This (almost identical) idea popped up in Thatcher's days, following a report from Reading University (1976 Hall and Smith "Better Use of Rail Ways") and I recall it gained considerable political and media mileage over the route into Marylebone, and this was in the days of far lower usage. It was shot down in flames only after a considerable campaign demonstrating the immense impracticalities and sheer hogwash regarding costs.
It was the highlight of a campaign run by a Brigadier Angus Dalgleish, who formed the "Railway Conversion League" in the 1950's until his death in 1994. This league had strong links with the IEA (who published this latest, already highly discredited "let the market decide" bit of spittle), which was formed in the 1970's once Thatcher became Tory leader and was driven hard by her monetarist advisors. Their complete inability to comprehend the need to develop homogeneous policy and strategy in a modern, highly inter-dependent society, stems much from US influence. Brig Dalgleish had been one of a large number who long resisted the nationalisation of Britain;s railways, alongside for example, the founding fathers of the Talyllyn preservation group, but with very different agenda!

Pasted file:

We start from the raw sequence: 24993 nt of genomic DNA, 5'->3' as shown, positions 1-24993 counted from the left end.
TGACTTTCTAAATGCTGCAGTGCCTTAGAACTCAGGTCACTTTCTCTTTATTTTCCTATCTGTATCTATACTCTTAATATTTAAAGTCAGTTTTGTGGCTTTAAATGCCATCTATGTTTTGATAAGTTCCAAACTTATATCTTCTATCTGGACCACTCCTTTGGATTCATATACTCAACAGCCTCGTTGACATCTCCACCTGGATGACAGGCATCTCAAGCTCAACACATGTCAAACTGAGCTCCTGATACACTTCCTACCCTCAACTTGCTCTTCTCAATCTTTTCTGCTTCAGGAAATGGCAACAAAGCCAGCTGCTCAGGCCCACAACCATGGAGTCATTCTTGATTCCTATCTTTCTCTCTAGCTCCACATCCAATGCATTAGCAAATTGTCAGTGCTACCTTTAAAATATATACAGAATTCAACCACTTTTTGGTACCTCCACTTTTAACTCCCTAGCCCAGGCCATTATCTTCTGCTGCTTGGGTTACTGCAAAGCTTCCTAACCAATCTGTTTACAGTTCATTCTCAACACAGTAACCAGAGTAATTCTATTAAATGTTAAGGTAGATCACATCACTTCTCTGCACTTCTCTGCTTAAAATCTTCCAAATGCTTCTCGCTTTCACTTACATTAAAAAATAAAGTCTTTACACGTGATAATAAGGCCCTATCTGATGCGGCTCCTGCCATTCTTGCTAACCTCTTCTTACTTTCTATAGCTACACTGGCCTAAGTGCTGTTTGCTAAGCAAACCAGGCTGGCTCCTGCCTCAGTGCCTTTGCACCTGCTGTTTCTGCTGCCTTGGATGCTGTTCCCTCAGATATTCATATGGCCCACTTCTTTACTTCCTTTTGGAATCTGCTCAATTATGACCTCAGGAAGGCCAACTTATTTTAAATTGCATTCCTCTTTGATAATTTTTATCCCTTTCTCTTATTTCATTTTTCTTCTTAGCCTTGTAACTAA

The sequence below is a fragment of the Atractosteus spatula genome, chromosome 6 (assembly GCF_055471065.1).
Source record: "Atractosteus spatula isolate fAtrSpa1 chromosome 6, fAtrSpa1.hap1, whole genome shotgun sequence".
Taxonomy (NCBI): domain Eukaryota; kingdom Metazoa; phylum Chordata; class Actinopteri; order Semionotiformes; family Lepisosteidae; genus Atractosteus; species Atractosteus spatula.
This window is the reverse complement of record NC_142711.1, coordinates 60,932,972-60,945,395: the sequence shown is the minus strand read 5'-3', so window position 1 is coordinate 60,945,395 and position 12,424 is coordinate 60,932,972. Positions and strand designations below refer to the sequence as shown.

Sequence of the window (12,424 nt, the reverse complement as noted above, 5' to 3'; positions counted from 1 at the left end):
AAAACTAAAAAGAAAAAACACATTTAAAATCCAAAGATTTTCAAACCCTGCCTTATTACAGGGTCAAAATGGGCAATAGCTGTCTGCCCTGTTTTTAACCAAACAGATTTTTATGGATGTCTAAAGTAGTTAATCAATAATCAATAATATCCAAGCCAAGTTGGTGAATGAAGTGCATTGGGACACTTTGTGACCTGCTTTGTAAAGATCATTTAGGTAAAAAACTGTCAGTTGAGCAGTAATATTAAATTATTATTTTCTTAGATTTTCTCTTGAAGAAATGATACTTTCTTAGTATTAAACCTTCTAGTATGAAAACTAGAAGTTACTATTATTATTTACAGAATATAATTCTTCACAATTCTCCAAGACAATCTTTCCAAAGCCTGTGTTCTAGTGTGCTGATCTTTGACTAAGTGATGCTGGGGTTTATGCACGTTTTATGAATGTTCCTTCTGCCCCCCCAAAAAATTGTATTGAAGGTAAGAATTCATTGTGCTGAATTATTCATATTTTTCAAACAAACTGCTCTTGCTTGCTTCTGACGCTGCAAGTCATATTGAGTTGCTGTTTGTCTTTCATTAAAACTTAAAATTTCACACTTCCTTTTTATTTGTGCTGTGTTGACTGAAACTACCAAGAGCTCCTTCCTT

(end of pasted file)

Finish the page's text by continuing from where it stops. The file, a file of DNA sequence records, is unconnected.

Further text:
It can also now be pointed out that, in the figures we have seen anyway, London's commuter TOCs now receive no direct subsidy, although there is NR grant still needed of course. I note that the figures they use (£6 billion per year) include capital investment. No professional project proposal would ever combine operational costs with renewal.enhancement costs in the way they have scurrilously done, certainly not without saying so, and in the form of whole life costs, which they fail even to acknowledge. You can pick holes all over it, but the free market advocates never rest, despite all that has recently happened to the world.